Hexham Fish Pass

Project Summary
Hexham Fish Pass is a project that will significantly benefit the long-term ecology of the River Tyne for current and future generations. 

Situated on the River Tyne in Northumberland, Hexham Fish Pass is a two stage fish ladder which facilitates the migration of salmon and coarse fish past a high weir to their upstream spawning grounds. Set against the backdrop of an iconic 220 year old stone bridge, this project realises the aspirations of the many project stakeholders and addresses the resultant engineering challenges of working within a major river.

In May 2016 the Hexham Fish Pass received high commendation at the prestigious Robert Stephenson awards for the £0.5-£4m category.

Background and Introduction
The bridge crossing the River Tyne at Hexham is founded on a series of wooden piles on a sand and gravel riverbed. The weir adjoining the bridge is the most significant impediment to fish movement on the Tyne* * – even during normal flows. The watercourse of the River Tyne is very dynamic due to environmental and human induced factors. As a result, scour of the downstream reach has occurred. This has resulted in significant water level drops at low flows; posing a significant challenge to fish migration. A fish pass was previously installed in the 1960s; however this has become less effective in low flows. With scouring predicted to continue and potentially impact the ecology of “England’s best salmon river” the Water Framework Directive dictated the clear need to consider options to avert these issues.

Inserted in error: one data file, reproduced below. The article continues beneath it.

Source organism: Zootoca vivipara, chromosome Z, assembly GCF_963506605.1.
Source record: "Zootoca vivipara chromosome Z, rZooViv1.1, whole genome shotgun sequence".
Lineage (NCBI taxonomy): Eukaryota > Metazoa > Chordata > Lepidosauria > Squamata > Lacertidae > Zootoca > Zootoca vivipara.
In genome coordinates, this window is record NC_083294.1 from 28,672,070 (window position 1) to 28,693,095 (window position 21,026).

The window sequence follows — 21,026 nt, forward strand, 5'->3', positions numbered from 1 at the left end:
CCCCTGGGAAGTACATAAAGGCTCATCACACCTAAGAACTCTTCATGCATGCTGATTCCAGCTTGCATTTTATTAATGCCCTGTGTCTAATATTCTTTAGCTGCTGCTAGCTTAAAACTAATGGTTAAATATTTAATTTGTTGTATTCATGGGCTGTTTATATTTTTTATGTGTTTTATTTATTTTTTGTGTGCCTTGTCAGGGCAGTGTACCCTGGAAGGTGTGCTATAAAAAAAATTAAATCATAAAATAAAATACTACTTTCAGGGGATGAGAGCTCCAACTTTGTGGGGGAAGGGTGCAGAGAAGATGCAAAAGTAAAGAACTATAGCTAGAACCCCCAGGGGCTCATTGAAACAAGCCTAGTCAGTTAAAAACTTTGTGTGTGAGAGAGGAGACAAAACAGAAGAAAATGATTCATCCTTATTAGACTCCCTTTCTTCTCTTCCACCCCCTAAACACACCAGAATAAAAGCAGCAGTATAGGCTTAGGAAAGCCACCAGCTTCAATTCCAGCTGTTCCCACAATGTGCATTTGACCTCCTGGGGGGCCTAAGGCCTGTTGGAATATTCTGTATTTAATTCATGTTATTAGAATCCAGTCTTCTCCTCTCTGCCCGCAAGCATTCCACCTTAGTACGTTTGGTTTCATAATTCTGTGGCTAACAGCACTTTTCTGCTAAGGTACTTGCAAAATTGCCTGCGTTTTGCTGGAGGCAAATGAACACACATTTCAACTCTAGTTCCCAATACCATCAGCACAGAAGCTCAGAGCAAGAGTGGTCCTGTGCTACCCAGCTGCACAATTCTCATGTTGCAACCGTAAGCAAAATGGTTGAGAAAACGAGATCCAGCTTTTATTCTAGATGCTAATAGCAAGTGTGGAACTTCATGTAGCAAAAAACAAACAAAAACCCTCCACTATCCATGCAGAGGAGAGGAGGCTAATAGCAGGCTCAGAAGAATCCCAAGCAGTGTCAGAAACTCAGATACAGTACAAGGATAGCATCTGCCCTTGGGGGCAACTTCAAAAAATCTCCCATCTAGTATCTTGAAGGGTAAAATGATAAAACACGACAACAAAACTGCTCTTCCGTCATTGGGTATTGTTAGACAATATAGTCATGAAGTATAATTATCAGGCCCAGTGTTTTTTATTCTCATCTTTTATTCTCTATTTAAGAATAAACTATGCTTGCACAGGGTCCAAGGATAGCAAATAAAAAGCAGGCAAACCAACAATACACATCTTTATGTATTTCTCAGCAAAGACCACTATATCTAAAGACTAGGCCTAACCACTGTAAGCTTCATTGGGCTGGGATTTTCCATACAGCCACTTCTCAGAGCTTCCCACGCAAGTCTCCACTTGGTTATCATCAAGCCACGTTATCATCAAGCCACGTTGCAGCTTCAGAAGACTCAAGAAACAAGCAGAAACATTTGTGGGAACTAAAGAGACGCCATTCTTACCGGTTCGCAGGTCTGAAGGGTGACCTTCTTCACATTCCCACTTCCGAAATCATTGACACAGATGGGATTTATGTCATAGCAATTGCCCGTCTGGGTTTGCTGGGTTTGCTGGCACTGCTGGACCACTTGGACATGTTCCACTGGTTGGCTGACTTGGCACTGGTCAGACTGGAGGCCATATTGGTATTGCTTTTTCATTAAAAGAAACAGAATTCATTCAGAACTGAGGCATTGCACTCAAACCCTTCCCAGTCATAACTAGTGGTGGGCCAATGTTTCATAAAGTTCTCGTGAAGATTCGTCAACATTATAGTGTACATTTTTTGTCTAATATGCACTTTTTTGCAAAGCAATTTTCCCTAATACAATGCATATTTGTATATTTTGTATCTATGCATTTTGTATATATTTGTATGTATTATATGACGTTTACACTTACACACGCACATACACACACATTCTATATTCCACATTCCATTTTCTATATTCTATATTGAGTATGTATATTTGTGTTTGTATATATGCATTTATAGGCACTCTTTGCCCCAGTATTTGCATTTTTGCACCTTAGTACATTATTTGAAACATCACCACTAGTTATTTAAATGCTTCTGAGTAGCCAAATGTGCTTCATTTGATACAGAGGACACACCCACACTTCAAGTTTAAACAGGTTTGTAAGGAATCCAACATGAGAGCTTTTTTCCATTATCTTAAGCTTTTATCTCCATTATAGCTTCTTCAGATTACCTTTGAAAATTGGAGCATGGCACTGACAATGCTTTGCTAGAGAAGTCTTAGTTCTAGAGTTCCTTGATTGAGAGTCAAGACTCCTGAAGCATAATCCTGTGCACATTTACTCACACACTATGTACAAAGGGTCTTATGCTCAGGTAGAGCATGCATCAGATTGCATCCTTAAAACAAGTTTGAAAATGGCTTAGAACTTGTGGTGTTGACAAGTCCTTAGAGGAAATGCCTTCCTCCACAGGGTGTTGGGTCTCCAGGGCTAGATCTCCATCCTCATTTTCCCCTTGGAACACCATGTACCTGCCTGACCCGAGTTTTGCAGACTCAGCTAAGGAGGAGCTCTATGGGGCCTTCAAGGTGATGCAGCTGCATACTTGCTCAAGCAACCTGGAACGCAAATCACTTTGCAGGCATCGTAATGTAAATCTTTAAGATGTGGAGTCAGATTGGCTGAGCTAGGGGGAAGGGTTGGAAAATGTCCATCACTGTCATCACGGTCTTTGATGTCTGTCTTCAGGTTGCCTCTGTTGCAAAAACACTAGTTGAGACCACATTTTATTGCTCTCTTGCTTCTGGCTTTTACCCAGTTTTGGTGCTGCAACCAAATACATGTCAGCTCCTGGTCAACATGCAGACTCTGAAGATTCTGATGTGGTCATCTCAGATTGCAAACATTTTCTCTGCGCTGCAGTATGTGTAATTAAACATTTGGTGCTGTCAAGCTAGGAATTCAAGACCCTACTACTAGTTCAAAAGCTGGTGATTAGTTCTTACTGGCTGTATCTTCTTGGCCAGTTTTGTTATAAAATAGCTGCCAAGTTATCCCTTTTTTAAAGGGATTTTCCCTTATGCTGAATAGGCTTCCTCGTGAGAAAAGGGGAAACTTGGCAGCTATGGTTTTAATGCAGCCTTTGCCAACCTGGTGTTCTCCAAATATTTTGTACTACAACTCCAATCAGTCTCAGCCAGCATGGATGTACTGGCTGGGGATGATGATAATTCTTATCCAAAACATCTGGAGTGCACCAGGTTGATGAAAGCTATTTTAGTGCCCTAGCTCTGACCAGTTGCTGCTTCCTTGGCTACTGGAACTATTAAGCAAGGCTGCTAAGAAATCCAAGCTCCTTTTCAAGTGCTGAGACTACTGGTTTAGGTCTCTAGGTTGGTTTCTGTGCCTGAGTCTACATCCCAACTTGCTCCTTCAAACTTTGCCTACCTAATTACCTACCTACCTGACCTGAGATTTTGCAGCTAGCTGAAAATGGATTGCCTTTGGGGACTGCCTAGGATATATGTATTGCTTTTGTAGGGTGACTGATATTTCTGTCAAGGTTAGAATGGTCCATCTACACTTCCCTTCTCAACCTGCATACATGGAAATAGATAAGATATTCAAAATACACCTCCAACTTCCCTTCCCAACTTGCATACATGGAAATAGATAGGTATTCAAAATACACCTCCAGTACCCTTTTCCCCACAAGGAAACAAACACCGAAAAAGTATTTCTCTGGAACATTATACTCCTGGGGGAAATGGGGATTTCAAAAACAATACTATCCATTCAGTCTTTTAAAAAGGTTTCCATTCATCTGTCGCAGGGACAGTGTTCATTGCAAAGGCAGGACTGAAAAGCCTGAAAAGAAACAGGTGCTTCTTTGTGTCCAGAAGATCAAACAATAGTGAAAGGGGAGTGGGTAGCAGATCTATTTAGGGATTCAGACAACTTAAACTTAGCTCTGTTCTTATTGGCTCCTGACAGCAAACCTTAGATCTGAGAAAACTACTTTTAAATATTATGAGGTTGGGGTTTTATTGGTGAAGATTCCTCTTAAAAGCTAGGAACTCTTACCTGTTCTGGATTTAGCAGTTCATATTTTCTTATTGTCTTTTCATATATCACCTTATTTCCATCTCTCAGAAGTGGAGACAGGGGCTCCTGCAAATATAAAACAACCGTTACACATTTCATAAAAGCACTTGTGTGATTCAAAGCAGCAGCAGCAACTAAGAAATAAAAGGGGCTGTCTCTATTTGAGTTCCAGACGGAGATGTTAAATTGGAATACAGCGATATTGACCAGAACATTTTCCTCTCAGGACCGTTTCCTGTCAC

Environmental offsetting from the second Tyne Tunnel project, channelled through TROOA and the NECA, and the emergence of the TRT as the river’s guardian brought together a suitable funding package. The bridge custodians and project client, NCC, also identified necessary repairs to the southern section of the apron. BT Bell, who were involved from early conceptual stages, were appointed to undertake a feasibility study to support a suitable design for a low water fish pass. This included significant research into river levels/flows in hydrological reports, analysing potential locations for the pass and significant consultation with project stakeholders. This study was in conjunction with EES who managed environmental aspects. BT Bell also conducted the design of the fish pass, including new sheet pile wall and catch arms.

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